Richmond Aqueduct

Richmond Aqueduct
Second Largest Aqueduct Built on the Enlarged Erie Canal (1856-1917)

Saturday, March 19, 2011

Engaging With the Power of Place

For centuries, visitors have traveled to historical places to understand the impact of past generations. In the past decade, the cultural heritage tourism movement in the US has been gaining recognition and momentum with an impact on the economy and quality experiences for tourists. This week I had the pleasure of attending a symposium produced by the New York State Cultural Heritage Tourism Network and the Upstate Institute at Colgate University entitled "Bridges to the Future, Empowerment through Collaboration."

Cheryl Hargrove, keynote speaker, termed cultural heritage tourism "as a mosaic of places, traditions, art forms, celebrations and experiences that define this nation and its people reflecting the diversity and character of the U.S." She spoke about sustaining cultural heritage tourism through increased local benefit and value to its residents, long-term impact, opportunities for collaboration, and expanding partnerships that demand authentic experiences for visitors. Historic, cultural and natural attractions are experienced through the places and activities that authentically represent the stories and people of the past and present.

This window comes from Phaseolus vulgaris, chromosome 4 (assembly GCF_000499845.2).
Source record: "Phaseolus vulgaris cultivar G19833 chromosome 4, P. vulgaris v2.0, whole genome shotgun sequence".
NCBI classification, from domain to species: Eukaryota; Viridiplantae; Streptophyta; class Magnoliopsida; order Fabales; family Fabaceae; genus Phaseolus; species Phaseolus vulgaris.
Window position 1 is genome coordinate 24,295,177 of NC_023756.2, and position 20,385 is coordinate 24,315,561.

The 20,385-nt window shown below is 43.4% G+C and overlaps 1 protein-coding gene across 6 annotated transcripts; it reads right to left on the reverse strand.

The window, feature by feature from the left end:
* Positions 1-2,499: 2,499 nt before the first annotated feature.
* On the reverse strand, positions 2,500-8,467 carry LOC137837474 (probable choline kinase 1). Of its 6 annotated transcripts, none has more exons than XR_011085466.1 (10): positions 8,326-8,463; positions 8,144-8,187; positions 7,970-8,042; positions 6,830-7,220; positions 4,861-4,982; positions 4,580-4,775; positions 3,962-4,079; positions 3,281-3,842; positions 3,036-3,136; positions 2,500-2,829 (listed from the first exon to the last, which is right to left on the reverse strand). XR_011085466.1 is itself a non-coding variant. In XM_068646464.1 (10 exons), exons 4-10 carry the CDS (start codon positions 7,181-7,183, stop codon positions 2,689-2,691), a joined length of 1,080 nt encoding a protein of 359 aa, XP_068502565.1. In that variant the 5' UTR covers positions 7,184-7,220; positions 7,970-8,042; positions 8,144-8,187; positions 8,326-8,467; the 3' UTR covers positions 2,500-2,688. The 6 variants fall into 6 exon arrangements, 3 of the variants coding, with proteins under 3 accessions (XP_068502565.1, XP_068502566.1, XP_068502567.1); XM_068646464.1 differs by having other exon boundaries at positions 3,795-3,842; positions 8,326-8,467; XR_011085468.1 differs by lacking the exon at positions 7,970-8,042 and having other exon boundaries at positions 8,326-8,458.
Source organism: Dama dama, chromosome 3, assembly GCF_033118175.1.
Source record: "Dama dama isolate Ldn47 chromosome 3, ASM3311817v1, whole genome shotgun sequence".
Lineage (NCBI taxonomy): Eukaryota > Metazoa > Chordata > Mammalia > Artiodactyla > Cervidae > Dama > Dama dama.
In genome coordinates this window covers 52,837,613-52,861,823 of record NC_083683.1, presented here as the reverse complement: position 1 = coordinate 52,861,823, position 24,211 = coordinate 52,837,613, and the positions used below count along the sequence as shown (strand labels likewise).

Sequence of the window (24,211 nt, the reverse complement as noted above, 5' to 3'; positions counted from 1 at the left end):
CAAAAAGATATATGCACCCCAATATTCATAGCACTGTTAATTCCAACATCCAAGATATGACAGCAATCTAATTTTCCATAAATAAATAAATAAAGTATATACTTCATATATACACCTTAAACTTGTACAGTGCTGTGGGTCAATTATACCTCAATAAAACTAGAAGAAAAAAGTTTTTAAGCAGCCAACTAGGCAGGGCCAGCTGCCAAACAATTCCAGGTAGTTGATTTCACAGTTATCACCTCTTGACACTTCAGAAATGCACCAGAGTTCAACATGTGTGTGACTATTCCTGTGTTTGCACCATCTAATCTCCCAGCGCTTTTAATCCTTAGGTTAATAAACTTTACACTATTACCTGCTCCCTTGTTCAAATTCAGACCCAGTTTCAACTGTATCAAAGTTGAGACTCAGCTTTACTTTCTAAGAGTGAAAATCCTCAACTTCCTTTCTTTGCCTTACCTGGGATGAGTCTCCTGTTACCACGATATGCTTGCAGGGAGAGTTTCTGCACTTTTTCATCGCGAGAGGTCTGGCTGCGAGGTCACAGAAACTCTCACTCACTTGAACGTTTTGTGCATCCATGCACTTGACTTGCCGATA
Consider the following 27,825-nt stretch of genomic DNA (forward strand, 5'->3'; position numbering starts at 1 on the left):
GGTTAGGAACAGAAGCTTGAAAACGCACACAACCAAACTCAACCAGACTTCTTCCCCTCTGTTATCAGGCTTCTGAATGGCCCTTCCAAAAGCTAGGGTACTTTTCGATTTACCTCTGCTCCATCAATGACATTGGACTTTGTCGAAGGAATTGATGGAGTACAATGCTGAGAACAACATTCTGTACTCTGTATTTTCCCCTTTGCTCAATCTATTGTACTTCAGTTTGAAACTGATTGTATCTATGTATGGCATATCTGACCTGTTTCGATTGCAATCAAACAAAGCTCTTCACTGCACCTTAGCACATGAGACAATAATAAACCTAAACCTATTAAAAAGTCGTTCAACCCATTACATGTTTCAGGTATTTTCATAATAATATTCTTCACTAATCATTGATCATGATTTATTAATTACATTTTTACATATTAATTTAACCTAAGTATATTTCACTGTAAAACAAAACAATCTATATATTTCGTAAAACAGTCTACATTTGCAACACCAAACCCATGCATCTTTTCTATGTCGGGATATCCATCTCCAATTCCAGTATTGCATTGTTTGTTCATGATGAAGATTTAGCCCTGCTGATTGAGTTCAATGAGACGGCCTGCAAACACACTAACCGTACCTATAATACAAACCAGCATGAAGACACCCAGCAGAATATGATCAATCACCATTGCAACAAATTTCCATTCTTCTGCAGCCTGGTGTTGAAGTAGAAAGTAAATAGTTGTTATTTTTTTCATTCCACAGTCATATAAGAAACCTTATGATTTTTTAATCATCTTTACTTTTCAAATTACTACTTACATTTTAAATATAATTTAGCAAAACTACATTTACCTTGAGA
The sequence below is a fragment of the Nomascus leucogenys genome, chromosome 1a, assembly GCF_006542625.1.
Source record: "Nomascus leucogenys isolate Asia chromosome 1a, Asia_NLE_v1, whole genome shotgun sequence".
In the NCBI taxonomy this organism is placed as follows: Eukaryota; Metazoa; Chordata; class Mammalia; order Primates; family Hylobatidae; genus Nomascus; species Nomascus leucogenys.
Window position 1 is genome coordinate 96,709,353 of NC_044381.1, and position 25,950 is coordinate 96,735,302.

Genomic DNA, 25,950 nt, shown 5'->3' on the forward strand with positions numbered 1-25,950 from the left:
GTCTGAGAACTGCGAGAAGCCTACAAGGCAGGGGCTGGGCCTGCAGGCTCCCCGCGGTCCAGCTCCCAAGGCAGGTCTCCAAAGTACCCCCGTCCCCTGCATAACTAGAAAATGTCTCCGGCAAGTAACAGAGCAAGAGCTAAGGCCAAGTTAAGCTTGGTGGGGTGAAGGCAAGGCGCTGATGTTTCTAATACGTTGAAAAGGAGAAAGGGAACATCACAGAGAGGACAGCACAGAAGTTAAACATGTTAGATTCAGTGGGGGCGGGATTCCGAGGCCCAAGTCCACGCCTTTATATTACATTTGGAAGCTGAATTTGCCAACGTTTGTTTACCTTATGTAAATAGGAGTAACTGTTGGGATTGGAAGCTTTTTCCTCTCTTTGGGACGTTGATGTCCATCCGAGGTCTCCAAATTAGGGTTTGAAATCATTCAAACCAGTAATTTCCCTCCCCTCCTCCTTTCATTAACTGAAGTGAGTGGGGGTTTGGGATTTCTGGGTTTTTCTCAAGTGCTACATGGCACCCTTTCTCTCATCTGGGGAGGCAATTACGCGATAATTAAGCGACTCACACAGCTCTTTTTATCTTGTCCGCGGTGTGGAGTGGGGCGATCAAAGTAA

There were five guiding principles that were stressed throughout this program: 1) collaboration; 2) preserving and protecting resources; 3) making sites and programs come alive; 4) find the fit between community and tourism; and 5) focusing on authenticity and quality.

The program was a wonderful opportunity to network with other cultural heritage museums and sites from New York State, share experiences, identify future needs for networking, and learn about the resources available to help communities wanting to showcase their unique "Place." Spike Herzig lead the wrap up session that identified advocacy by participants as important future topic for discussion to ensure this part of the growing tourism industry is understood, recognized and supported.

The "new" cultural heritage traveler is preferring leisure travel that is educational, they want to engage with locals and will travel farther to get that experience.  Once again, I'm reminded that it's through the Power of Place and the people telling their unique and authentic stories, that is of most interest to visitors to our area.

Visit the New York Heritage Culture Tourism website at:

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